Ipoh’s kai si hor fun (shredded chicken hor fun) is one of the city’s most famed dishes. Check out Moon De Moon, a favourite with Ipoheans.

This coffee shop is packed to the brim even when we visited on a Thursday morning. You got to wait for your food up to 45 minutes on some days. And the food sells out pretty fast.

So how did the food taste? You can’t go wrong with the kai si hor fun (RM 6.50). By looking at the orange hues of the broth, you can see a good amount of prawn heads went into there. As it’s actually a mixture of prawn and chicken stock, the broth was very rich and flavourful exuding a tinge of sweetness. No drop was left behind.

The kway teow was so smooth and velvety that I enjoyed it even more. The water in Ipoh indeed makes a difference to the texture.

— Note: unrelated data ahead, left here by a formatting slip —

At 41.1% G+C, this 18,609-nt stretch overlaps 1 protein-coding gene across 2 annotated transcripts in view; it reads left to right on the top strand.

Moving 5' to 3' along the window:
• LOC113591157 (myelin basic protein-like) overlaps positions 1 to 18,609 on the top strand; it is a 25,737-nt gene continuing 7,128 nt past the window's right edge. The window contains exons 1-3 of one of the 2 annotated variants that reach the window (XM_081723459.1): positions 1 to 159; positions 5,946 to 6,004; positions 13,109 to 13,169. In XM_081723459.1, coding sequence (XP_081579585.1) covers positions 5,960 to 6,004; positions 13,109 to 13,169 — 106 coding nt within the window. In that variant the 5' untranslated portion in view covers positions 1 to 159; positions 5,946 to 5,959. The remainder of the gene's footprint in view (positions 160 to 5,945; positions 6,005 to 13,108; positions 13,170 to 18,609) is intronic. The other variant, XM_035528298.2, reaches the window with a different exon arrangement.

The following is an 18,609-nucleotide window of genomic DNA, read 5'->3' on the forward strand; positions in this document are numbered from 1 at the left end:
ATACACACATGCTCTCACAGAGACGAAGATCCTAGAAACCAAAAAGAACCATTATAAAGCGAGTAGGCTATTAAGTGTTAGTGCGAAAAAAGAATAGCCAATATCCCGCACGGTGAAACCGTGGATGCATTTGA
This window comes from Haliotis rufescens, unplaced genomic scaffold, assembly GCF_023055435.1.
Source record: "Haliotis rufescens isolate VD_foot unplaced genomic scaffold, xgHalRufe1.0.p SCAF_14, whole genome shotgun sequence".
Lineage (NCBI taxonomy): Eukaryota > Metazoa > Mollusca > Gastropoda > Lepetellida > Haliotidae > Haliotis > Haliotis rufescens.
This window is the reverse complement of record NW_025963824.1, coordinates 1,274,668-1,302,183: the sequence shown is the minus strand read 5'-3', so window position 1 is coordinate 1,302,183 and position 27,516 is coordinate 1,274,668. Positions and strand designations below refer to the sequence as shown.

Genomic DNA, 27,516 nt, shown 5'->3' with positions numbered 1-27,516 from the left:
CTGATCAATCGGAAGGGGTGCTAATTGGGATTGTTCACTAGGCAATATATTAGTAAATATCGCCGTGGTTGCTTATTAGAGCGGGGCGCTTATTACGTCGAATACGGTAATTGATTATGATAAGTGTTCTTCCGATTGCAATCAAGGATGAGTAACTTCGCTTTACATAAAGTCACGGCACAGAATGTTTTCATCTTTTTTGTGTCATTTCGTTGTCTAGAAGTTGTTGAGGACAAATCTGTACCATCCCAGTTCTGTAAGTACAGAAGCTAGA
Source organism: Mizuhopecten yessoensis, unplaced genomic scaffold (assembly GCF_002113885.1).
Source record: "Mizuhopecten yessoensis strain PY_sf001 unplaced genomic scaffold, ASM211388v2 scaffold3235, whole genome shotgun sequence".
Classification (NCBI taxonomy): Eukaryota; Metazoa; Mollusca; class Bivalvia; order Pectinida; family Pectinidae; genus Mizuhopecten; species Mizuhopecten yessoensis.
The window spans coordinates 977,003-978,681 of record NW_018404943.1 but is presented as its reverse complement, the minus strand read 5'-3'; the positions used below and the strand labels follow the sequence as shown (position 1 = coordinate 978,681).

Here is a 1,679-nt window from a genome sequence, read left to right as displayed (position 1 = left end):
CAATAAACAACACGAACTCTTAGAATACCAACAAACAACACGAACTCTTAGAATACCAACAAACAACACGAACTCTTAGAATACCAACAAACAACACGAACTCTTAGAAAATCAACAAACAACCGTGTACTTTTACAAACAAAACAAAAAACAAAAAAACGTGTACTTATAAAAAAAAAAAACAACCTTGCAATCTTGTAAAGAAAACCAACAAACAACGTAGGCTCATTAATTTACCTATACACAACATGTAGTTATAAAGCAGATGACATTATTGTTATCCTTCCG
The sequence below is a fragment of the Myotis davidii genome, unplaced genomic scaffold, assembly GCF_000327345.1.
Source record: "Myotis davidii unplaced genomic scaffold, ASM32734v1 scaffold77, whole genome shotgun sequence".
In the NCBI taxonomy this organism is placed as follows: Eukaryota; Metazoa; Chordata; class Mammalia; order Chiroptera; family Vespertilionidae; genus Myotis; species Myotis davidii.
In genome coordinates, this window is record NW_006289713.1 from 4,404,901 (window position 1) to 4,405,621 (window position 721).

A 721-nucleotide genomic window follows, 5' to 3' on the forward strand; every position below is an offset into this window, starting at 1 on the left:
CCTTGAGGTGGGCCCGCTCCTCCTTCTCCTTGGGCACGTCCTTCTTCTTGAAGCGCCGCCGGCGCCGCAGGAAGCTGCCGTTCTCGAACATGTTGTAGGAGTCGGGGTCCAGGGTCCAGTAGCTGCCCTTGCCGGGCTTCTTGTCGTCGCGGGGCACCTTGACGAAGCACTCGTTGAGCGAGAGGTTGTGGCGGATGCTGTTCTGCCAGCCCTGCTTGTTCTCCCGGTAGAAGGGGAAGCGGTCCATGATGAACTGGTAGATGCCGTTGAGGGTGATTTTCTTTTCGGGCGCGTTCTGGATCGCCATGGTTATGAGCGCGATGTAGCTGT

Toppings wise there’s a few slices of soft and tender poached chicken, two slices of prawns, choy sum, spring onions and fried shallots. We did order a side of tauge (bean sprouts) since we were in Ipoh. The bean sprouts were plump and juicy unlike those that we eat back home which pales in comparison.

We also ordered a variety of fish balls (regular and Foochow fish varieties), tau kee (dried beancurd skin) and pork balls (pic 3; RM 1 each). These aren’t to be missed and make a good side to share with the table. The fish balls were fresh and springy and we could tell they were homemade. The meat balls are decent but it’s something that you could pass on.

It was a bummer that the dry curry mee was sold out by the time we went but I’ll be back here on my next trip to Ipoh